Clinical Director of Mental Health Services, Rob Cole, LMHC, Explains the Difference Between Sadness and Clinical Depression
At one time or another, everyone will experience feelings of sadness, grief, or they will feel as if they lack a sense of purpose in life. These feelings may come and go, or we may find that they are hard to shake, lasting for extended periods of time. While all these emotions can be a normal part of life, sometimes they are indicative of a mental health disorder known as clinical depression or major depressive disorder, which requires professional help to overcome. Banyan Treatment Center is exploring the difference between sadness and depression and when it could be best to seek out professional help.
Am I Just Sad?
Temporary sadness is exactly as it sounds - temporary. It is triggered by a difficult event or experience, meaning that we can often identify the root cause of the feeling. These experiences can be caused by a variety of factors ranging from the mundane, like a difficult day at work or an argument with a loved one, to more serious events, like a death in the family or loss of employment. As we adjust to the changes that have caused the feeling (as we start a new day, reconcile our disagreements, etc.), the feeling begins to fade, even if it does not do so immediately.
Larger life changes often have longer adjustment periods. It will take you longer to adjust to the death of a loved one than it will to adjust to an argument over taking out the garbage. It is important to recognize that just because a feeling of sadness lasts for longer than we would like it to, that does not necessarily signify that an individual is suffering from clinical depression.
How to Diagnose Depression
The best way to diagnose depression is through the treatment of a medical professional. They will check for certain symptoms and their frequency. To be diagnosed, a person must exhibit five symptoms every day and all day for at least two weeks. Your primary care physician can offer a diagnosis and refer you to a mental health professional.1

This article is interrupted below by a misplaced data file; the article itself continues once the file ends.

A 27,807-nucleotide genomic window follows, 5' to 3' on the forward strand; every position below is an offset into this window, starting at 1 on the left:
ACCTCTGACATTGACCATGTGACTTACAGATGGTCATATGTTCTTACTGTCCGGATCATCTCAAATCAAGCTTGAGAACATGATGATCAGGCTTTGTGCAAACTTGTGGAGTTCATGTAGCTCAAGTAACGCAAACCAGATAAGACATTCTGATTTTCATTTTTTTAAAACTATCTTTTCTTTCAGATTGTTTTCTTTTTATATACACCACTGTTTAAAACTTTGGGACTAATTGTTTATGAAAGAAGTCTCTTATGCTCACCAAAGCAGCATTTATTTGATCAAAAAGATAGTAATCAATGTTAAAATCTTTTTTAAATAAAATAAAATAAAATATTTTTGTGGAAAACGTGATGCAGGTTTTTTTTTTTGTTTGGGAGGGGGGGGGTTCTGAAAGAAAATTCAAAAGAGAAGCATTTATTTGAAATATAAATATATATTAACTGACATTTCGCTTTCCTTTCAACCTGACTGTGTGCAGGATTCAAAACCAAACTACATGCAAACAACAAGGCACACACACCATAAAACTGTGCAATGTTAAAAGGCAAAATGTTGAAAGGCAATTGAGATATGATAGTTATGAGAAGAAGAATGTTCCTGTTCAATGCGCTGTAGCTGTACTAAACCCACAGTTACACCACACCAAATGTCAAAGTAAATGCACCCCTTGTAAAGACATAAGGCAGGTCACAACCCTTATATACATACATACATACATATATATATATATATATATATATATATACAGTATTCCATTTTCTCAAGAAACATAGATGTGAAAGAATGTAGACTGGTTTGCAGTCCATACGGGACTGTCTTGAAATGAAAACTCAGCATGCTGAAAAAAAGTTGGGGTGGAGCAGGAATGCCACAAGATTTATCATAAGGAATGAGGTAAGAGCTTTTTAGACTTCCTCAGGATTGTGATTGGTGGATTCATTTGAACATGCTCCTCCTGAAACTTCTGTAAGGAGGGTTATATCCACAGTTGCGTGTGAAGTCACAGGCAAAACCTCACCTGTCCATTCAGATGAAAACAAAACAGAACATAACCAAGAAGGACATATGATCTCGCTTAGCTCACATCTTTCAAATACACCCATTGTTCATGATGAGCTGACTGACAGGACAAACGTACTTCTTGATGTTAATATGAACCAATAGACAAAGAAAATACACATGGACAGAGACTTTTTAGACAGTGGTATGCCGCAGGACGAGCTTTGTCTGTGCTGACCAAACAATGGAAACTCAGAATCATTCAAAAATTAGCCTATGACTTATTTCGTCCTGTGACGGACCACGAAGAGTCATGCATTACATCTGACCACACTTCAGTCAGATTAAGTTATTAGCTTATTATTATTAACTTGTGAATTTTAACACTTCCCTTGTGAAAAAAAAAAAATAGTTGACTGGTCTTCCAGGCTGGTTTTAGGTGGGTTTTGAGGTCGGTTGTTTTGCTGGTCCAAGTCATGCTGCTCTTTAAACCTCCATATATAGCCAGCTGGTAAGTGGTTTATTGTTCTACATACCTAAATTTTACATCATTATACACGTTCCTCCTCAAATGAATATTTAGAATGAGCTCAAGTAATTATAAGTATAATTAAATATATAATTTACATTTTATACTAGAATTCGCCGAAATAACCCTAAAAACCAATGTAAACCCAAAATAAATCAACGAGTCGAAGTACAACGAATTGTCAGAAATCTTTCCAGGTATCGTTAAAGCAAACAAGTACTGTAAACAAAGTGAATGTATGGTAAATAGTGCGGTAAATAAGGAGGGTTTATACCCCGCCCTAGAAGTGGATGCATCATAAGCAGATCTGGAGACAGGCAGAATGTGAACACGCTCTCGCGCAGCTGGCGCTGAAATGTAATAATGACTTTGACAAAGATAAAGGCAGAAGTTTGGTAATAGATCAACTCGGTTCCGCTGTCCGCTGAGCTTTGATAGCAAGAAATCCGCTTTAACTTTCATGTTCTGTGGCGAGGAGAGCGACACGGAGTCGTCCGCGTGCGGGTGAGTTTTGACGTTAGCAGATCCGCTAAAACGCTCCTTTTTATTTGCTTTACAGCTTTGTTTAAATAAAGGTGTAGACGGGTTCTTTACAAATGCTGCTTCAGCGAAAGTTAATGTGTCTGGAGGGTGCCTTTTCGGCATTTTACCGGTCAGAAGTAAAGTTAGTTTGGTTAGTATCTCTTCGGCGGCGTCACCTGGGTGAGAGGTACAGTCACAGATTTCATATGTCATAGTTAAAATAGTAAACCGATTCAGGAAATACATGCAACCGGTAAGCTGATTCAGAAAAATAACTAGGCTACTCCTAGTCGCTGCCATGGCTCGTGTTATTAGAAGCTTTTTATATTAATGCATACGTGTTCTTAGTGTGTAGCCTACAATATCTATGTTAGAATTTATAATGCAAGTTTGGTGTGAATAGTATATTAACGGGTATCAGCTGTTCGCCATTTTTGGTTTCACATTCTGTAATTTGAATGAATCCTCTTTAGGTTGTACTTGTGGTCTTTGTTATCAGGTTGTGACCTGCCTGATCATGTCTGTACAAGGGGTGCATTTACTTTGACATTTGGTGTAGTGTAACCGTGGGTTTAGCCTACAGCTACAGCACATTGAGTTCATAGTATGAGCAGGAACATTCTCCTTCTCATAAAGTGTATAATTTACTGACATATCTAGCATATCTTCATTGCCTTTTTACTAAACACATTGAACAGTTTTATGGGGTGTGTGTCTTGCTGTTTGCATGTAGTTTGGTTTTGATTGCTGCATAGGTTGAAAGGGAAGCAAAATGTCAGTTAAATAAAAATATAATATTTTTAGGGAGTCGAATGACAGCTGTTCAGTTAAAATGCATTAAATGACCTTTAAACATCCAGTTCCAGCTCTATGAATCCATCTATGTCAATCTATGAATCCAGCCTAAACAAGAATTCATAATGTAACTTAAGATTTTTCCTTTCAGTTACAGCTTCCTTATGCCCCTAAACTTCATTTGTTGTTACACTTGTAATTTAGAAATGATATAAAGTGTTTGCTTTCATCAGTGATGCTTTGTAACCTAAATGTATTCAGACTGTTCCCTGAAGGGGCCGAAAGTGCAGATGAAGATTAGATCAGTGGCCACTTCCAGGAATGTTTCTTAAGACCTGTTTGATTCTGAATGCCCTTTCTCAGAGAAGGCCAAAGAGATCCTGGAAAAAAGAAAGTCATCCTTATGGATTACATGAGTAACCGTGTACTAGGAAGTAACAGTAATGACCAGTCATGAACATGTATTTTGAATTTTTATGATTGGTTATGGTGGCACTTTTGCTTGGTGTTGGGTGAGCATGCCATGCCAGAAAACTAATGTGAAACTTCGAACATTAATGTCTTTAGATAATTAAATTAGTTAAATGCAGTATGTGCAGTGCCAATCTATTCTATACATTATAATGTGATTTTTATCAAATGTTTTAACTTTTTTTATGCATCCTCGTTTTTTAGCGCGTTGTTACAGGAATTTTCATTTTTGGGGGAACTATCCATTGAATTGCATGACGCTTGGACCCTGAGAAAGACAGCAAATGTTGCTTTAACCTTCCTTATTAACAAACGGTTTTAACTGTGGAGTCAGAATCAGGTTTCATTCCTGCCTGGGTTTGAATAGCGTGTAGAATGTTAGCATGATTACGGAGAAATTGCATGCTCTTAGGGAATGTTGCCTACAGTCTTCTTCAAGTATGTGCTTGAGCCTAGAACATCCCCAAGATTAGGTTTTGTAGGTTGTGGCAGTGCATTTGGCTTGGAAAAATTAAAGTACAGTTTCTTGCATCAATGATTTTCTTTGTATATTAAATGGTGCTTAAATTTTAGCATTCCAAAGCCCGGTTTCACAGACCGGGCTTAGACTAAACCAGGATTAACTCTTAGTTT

Clinical depression, or major depressive disorder, is a condition that affects an individual’s behaviors and thinking in an intense and chronic way. The feeling can be paralyzing, causing the one who is suffering to feel depressed about everything in their life, whether there has been a cause. Everything is surrounded by a heavy, dark feeling. Even activities that once brought joy (attending a child’s sporting event or a friend’s birthday party) may be overwhelming and bring about a feeling of dread.
A person struggling with clinical depression may find themselves avoiding such events because the negative feelings they experience are just too strong. It is important to recognize that, unlike temporary sadness, clinical depression is chemical in nature. It is an imbalance in the brain and is recognized as a disease. It may also require psychiatric treatment intervention to experience a noticeable improvement. No matter the case, if you find yourself struggling to manage on a regular basis, there are resources available. For instance, many of our Banyan locations offer mental health treatment programs that can address your symptoms and aid you in reclaiming your life.